Sunday, February 27, 2011

Money can't buy it...

What do the possessions we have say about us? 

I was confronted in a very real way with this question as I sat amongst a pile of my Gramma's things yesterday. My two aunts are preparing to sell her little house in Syracuse. The house my mother and her family grew up in- the first house they ever fully owned. The house where I spent many holidays and good times. And tucked away inside it... are her treasures. Nothing she owned could have ever made a pawn shop man's eyes glaze over, but they mean the world to us--because they represent the hard work and love they had for their family. In many ways, they are a vestige of just a stitch in the fabric of what some call our 'greatest generation'.

I think I wasn't prepared for the tears that would come as I held in my hands the momentos of her life---those things tenderly immersed in the memories I was tied to--and those that were of a life before I was even born.

Things like this I don't have a story for unfortunately. This tiny peach pit carved into the face and body of a monkey was probably something from someone's vacation. It was carefully wrapped, this delicate souvenir, but no one remembers where it came, but likely from a tropical island she never set foot on.

Inside her jewelry box were many pins marking milestones of significance, my grandfather's high school graduation and her own. And this, my grandfather's pin from his service in the Navy in World War II. As I touched it, I thought about the tiny token of such sacrifice. I know that the pride with which she held her husband's pin was also inextricably mixed with so many tears while he fought overseas. Like so many wives, she had waited in fear and hope for him to return safe while she held down life at home with two young girls. This pin doesn't fully tell us his story, what he saw or experienced as he fulfilled what he believed to be his most patriotic duty. It doesn't fully tell us her story--the premature baby she lost (who might have been the aunt closest in age to my mom) just a few months after he shipped out. 

And this-- probably one of the more beautiful stories I have ever heard.
 A woman's watch and a man's watch. Both seem inconspicuous until I was told how they were acquired. The watch to the left was a gift my grandfather received for three plus decades of service, working for Allied Chemical. 
Yes, a women's watch. 
My grandparents were not rich people and finding out that he would receive a fine quality watch for his years of work, he wanted it to be a gift for her--one perhaps she never would have accepted otherwise. Such a fine gift would have been far too impractical. With conviction, he asked the company if they could instead of the traditional man's watch, give him a watch for his beloved Godelieve. The answer from the company had been no. It had never been done before. Workers were always issued a man's watch and no one had ever asked for such a thing. But my grandpa, as it was told to me, stuck to his request and did not relent. He didn't want anything if it couldn't be for her. On the day they honored him and several other employees (with cameras flashing), he was told not to open the box. He posed with the closed box. Inside was the women's watch inscribed 'to William Duxbury for 35 years'. When he retired a few years later, the company presented  him with a man's watch.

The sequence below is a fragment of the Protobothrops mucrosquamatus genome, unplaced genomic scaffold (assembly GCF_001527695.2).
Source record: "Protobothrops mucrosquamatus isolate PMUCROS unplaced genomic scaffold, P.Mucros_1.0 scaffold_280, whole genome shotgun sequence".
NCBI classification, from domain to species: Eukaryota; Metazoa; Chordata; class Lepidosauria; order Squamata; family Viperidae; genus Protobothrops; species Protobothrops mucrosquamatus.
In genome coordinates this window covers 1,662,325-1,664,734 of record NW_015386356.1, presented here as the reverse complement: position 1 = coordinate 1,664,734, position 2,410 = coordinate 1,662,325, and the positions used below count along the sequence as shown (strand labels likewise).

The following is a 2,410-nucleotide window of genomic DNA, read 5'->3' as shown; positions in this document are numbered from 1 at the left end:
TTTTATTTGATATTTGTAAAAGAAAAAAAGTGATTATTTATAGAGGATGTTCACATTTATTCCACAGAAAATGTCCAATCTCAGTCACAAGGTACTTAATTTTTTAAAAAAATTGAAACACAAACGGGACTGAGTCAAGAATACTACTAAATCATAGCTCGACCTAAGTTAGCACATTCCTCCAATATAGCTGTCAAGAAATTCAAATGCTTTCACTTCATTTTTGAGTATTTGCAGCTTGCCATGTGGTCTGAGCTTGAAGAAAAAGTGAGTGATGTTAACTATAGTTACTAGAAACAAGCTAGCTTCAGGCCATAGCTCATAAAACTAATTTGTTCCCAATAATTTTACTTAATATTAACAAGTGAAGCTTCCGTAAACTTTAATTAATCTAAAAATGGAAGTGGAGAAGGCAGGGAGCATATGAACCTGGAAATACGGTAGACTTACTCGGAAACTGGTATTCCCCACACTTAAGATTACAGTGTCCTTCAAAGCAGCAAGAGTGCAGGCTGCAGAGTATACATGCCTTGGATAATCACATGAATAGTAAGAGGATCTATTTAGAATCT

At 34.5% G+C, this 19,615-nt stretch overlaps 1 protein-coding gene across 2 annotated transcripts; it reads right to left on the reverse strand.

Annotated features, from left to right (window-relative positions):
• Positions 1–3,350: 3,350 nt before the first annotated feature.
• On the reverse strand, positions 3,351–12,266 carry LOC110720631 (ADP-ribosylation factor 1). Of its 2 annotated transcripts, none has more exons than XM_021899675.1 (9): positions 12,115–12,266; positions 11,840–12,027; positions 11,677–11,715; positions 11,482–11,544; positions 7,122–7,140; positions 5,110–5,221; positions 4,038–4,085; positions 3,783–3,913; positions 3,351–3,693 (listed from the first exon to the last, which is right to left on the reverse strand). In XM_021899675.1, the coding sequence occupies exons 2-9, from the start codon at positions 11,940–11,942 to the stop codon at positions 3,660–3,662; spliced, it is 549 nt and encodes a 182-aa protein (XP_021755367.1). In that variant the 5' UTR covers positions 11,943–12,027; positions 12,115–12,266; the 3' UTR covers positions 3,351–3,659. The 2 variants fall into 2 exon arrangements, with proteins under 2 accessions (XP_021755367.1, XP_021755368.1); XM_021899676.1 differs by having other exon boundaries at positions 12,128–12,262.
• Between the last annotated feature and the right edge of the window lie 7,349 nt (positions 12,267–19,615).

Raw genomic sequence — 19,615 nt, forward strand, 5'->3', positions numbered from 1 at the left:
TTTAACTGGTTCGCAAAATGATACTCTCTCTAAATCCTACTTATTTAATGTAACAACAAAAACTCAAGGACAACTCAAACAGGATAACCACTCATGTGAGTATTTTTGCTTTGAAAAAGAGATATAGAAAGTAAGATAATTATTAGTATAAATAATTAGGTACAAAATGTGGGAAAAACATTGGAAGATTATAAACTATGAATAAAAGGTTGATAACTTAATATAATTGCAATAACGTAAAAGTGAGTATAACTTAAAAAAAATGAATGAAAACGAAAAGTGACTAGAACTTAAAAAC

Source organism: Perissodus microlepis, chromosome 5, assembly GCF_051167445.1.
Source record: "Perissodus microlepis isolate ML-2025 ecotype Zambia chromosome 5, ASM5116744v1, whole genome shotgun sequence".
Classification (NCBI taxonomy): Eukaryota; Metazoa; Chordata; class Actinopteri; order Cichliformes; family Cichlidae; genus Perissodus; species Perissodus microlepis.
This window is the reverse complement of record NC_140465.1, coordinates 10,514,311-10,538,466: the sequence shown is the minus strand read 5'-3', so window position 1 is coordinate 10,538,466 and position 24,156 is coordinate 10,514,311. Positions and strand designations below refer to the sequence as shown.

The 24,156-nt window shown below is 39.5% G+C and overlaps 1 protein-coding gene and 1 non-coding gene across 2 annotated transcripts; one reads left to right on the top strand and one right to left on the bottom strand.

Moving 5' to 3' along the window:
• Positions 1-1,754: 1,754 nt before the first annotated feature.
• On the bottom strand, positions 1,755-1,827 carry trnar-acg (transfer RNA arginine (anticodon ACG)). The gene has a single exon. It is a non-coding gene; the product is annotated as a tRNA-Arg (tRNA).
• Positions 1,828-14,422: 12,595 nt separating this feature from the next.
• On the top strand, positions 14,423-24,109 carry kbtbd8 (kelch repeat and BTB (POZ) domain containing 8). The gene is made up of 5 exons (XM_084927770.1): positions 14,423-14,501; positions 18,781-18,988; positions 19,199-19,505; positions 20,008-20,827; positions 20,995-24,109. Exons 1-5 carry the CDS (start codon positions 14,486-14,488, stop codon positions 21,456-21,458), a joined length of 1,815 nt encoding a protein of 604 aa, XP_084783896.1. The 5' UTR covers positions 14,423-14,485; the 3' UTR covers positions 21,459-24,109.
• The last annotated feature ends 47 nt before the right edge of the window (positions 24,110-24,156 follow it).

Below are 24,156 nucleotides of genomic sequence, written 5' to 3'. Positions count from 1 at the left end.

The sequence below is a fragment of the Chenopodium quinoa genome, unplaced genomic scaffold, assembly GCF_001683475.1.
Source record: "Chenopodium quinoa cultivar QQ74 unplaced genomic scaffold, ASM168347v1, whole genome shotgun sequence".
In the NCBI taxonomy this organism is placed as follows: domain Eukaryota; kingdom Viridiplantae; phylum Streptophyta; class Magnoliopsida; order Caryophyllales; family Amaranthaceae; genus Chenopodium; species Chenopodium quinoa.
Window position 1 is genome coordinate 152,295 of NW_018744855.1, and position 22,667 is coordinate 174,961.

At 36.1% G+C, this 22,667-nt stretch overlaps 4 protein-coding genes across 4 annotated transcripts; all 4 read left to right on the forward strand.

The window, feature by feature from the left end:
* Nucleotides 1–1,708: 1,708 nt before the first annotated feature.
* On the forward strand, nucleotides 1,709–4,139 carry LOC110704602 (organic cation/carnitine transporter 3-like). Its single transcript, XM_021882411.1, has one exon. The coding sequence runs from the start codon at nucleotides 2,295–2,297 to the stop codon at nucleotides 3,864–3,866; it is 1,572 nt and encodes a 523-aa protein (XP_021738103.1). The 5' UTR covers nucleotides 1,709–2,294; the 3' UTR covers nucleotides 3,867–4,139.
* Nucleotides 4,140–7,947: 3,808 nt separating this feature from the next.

And this was upstairs. It is a lacemaking pillow. It belonged to my great grandmother, Emma DeClercq and came from her native Belgium. Before the family emigrated from Belgium, Emma and generations of women had learned to make lace on this stiff yet plush platform. The pillow still contains a partially finished strip of lace- the last to be made on it---in a craft not even Godelieve, nor her offspring would ever learn. A lost art from a country left behind. 

The importance of this heritage was displayed in the framed print hanging above Gramma's bed - Vermeer's the Lacemaker. As a child I never knew this was a famous painting. I once saw it in an art book at school and declared that it was my "Gramma's painting". I am sure some art teacher must have laughed inside at that remark.

A few years ago when I made my first visit to the Louvre in Paris...I barely made a quick stop to gawk at the Mona Lisa. I instead made my pilgrimage to see the woman who I had beheld (in replica) as a child so many times at that little bustling house in Syracuse. Feeling the silent comfort of my ancestors, and stories long forgotten, I stood before that masterpiece in wonder.

It isn't easy to say goodbye to a grandparent. Neither is it easy to hold their belongings in your hands and realize that the touch of their hands have long gone from them.

Just recently I was reminded sharply of my loss  while hugging a friend who had just lost her own grandfather. We prepare ourselves, knowing that one day nature and time ensure we will lose the grandparent(s) we cherish. Yet, inevitability doesn't make it easy. It doesn't ease the hole or the feeling of absence when they can't tell us in their own chosen words or we can't see in their eyes that recollection of history-- the one we never lived. 

But as I carried in the box of things I had selected into my apartment...and as I look on my nightstand at the gold necklace I took for myself--the one with her initials, I know I will carry Godelieve Valerie Duxbury with me---not in any vessel I can haul or store or put on a shelf---but in my heart.


Betty Duxbury said...

Your Grandmother and Grandfather would be so pleased to read your lovely tribute. You are an extra special grand-daughter and niece.

Aunt Betty

Val Sun said...

What a beautiful story about the watches! :)